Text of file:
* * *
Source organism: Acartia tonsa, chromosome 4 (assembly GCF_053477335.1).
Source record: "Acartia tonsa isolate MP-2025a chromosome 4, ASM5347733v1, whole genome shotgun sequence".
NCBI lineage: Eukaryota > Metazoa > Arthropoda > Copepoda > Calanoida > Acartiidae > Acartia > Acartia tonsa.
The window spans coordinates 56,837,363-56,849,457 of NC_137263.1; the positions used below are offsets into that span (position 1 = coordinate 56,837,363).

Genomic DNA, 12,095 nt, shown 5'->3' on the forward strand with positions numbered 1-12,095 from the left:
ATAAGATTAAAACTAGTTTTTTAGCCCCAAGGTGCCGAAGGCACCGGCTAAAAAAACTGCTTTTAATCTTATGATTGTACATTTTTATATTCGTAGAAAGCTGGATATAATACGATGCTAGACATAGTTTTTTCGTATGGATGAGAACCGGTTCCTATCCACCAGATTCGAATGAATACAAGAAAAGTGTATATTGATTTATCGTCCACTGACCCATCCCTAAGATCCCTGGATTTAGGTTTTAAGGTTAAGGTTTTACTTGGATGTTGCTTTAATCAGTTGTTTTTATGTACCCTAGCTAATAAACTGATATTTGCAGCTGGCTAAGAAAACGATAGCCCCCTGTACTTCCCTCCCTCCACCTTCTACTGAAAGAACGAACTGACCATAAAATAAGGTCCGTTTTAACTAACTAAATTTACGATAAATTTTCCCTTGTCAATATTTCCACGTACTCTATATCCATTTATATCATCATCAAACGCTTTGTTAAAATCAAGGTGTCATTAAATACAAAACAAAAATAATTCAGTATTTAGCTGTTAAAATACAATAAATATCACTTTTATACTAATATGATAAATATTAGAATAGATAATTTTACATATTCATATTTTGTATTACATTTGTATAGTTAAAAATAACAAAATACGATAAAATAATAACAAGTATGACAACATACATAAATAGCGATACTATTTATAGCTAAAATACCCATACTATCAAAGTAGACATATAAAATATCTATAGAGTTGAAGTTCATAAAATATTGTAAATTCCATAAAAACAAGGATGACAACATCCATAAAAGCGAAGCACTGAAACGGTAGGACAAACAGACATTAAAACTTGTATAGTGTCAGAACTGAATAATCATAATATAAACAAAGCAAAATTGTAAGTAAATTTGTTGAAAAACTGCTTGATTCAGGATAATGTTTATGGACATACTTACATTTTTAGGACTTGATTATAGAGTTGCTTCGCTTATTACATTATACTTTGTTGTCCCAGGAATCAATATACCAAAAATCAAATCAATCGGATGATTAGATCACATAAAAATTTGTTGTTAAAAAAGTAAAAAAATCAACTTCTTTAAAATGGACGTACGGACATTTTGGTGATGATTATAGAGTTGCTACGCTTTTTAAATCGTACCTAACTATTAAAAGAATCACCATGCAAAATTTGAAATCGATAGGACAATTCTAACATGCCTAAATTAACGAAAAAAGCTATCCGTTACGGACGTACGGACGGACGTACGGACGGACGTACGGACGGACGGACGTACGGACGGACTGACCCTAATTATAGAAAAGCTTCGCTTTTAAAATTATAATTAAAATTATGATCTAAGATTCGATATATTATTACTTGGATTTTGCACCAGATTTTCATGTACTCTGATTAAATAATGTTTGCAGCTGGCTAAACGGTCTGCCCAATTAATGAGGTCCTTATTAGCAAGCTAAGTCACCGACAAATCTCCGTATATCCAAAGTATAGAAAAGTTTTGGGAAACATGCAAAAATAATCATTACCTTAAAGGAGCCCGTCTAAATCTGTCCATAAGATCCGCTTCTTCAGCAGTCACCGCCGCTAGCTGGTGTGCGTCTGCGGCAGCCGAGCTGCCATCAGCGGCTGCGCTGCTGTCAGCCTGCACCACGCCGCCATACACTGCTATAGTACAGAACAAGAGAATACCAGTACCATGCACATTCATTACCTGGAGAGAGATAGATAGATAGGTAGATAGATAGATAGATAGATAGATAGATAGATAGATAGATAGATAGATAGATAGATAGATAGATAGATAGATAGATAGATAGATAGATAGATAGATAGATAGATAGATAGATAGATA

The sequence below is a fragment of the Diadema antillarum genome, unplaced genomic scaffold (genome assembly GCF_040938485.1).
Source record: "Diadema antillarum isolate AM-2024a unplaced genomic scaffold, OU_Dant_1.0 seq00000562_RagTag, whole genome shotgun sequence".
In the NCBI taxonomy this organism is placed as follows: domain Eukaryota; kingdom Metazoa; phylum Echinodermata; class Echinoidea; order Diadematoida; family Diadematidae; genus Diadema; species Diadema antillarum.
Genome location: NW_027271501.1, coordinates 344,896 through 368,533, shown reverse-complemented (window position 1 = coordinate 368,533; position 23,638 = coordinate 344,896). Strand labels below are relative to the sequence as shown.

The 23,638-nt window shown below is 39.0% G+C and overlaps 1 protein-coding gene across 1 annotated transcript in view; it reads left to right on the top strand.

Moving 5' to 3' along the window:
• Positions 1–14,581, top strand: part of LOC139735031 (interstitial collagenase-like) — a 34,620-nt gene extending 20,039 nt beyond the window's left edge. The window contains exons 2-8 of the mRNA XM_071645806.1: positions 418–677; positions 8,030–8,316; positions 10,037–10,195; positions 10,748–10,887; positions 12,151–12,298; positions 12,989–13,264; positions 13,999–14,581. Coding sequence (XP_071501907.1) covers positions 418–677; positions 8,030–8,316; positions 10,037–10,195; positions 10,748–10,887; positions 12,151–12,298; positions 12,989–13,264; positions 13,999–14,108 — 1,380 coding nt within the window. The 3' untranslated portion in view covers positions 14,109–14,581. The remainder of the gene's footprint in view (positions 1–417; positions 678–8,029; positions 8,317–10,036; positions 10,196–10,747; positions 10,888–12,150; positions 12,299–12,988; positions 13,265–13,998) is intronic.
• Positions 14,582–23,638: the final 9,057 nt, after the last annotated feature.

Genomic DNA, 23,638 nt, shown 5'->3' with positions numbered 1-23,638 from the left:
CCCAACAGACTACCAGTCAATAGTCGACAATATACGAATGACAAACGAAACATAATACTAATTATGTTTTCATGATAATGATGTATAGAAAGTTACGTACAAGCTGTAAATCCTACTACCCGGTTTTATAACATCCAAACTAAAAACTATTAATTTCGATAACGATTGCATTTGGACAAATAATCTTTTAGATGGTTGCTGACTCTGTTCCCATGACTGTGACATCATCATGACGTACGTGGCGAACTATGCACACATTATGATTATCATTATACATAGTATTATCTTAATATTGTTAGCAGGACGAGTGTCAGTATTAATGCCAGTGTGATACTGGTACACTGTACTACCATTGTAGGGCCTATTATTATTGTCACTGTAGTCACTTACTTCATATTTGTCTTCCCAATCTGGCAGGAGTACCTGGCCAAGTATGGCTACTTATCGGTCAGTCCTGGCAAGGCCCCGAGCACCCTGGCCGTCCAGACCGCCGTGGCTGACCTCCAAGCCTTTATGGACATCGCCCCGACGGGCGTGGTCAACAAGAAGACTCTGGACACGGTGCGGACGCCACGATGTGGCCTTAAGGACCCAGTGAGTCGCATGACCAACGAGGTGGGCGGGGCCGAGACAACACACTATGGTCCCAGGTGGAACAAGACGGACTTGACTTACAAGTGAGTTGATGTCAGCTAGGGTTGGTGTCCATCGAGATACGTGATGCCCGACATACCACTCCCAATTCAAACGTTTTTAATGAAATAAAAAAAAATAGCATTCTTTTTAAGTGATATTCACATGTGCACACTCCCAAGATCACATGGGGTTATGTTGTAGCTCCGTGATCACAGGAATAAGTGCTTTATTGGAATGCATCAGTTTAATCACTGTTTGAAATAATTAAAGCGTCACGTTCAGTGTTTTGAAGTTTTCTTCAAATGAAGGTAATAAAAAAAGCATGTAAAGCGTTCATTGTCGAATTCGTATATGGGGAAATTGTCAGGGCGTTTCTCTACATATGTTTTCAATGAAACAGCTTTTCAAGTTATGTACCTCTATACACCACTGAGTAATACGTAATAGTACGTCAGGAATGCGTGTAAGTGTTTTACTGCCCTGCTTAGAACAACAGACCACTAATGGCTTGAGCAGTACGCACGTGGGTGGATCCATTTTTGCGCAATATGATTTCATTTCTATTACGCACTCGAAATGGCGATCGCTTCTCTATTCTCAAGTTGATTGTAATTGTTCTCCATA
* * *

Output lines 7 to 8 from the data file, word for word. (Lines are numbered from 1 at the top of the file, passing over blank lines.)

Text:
The sequence below is a fragment of the Diadema antillarum genome, unplaced genomic scaffold (genome assembly GCF_040938485.1).
Source record: "Diadema antillarum isolate AM-2024a unplaced genomic scaffold, OU_Dant_1.0 seq00000562_RagTag, whole genome shotgun sequence".